The Life of Lee
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Lee Evans is one of the best-loved comedians in the country; a Hollywood star able to sell out arenas in the blink of eye. But he was not always such a roaring success. The Life of Lee is an utterly hilarious and very moving autobiography charting his ups and downs on the way to the top. Lee takes us on a darkly humorous journey through his childhood spent running wild on a Bristol housing estate, his unconventional school days and through a grim teenage period of numerous dead-end jobs. The book also reveals how as a boy Lee got his first taste of showbiz, accompanying his entertainer father around the rowdy, unforgiving working-men's club and theatre circuit. Desperately struggling to be accepted, this quiet young loner always saw himself as an outsider. But he finally met the love of his life and accidentally discovered the one place where he felt at home: the stage.
crowd, curiously, were starting to like what I was doing. What was this strange feeling I was experiencing? Was I starting to be – whisper it – a success? As I fumbled and blundered my way through the act, getting all muddled along the way, as I fought with the inanimate objects around me that never seemed to do what I wanted them to, there was no doubt something was stirring in the audience. It was a notion that was slow at first, but then grew from a ripple that gradually spread across the
out at school, a funny thing happened. All of a sudden I was part of the in-crowd. I know, amazing, isn’t it? I had noticed the piano on my first day at my new senior school. The reason it stuck out during that first morning assembly was that it was the only thing that day which I could relate to. A lot of the kids had already come through infants together, or lived for years in the same neighbourhood. But I didn’t really know anyone, I’d only just arrived, so when I made my way to the back of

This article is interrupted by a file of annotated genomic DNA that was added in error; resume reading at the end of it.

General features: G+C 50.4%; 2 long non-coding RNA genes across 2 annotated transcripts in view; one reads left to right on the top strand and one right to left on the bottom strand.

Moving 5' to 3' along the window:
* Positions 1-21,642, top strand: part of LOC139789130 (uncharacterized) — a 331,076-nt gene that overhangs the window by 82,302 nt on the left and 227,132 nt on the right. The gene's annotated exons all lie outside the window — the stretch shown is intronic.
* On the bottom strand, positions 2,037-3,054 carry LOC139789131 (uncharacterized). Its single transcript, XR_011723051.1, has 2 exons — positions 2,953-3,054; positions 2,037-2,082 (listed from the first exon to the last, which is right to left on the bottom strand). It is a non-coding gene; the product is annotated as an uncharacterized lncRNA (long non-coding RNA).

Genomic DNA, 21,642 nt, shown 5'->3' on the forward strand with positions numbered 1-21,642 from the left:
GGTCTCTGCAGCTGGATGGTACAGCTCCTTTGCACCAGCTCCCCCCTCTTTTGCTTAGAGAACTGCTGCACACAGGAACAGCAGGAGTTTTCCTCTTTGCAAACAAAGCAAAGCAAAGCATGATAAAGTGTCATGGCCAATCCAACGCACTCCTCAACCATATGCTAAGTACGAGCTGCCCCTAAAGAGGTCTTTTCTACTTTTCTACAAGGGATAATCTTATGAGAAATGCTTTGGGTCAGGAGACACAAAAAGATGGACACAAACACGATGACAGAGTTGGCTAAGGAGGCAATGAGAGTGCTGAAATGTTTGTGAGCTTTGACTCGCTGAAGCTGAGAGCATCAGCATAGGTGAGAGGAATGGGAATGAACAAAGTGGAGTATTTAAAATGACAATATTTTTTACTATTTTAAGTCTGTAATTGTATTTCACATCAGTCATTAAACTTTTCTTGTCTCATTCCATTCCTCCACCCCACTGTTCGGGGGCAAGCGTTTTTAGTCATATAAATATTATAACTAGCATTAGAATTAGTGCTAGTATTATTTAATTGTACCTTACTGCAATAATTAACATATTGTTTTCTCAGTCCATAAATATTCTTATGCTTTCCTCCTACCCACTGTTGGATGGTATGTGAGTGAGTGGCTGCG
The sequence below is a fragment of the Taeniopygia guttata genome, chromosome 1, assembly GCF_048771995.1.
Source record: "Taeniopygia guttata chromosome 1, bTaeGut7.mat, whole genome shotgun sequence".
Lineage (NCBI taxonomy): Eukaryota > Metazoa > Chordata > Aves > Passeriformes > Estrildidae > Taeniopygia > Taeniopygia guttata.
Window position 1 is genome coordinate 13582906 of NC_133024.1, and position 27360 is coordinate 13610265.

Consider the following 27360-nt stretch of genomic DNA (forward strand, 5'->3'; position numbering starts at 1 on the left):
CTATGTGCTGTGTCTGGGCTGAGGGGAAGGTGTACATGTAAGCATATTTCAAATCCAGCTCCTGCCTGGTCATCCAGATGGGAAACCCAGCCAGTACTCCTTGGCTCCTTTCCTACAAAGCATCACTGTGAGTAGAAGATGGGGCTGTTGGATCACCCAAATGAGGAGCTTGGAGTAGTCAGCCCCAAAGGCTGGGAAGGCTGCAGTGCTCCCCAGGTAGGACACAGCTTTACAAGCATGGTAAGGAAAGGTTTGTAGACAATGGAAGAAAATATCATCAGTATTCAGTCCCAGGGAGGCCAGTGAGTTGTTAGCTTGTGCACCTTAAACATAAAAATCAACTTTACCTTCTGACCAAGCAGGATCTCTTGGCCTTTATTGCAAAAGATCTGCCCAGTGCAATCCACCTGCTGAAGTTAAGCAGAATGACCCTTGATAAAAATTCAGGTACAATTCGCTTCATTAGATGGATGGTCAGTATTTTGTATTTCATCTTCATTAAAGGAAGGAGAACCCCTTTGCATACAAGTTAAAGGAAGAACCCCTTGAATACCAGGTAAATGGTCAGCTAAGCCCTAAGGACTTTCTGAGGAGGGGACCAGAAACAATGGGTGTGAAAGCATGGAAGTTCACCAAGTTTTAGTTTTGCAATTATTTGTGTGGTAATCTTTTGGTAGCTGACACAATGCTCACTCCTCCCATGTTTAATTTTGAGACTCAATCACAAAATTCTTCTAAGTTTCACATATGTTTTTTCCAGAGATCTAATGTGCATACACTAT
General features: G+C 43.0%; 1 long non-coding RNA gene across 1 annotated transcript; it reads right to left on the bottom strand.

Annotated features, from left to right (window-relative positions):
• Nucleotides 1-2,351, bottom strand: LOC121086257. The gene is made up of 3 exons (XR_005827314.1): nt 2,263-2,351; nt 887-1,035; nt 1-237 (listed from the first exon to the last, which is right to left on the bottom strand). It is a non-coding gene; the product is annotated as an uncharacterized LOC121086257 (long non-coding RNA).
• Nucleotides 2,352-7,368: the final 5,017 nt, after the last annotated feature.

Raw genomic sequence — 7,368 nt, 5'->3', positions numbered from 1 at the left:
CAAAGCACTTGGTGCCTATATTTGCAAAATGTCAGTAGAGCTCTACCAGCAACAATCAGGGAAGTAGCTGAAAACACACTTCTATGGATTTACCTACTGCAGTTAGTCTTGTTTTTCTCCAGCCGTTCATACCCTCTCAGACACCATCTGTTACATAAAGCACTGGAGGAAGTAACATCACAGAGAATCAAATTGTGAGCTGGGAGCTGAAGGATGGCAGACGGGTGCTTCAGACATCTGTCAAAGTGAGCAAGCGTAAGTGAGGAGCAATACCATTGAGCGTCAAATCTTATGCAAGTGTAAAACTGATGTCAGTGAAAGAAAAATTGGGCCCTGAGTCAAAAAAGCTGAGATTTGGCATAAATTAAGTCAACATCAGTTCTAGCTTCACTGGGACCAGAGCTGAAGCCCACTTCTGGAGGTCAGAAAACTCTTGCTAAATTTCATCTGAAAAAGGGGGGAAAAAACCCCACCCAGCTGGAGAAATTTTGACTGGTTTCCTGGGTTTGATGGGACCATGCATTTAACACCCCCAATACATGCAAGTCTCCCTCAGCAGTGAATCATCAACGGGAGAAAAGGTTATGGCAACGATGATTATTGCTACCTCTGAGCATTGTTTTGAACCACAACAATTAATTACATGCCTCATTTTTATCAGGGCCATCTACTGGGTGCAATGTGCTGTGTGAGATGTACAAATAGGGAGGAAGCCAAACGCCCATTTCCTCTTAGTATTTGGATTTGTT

something Richard Burton might give to Elizabeth Taylor. Liz would throw it directly in the bin, but he still might give it to her. After weeks of painstaking, covert money-hiding operations to keep it a secret from Heather, I managed to siphon off enough to buy the ring. So while I knew she was busy at the rock shop, I made a trip to the jeweller’s. Once there, I did have second thoughts; I felt guilty as the money I was about to blow would in fact have come in very handy, but there you go.
I was keen for us all to get started as I was starving and desperately wanted to dig into the decent-looking nosebag on offer. After all, a chance like this wouldn’t come along for perhaps many years. But, unfortunately, despite the good food, the evening went rapidly downhill. The whole meal was taken up with this strange women – who we’d never met in our lives – filling us in on the most intimate details of her and Ted’s sex life: he likes it like this, I like it like that – you get the
as the driver, an elderly man with white shoes, grey hair and beard, climbed distraught from his car. Stumbling along the middle of the road towards me, he began crying out, ‘Oh my God, sorry, I wasn’t looking where I was going, I’m so sorry.’ He reached down to where I was lying on my back in the road, surrounded by fishing tackle and with my eyes firmly shut. Suddenly he stopped, pinned to the spot, and his jaw dropped open. Wayne told me later that the poor man’s heart must have skipped a few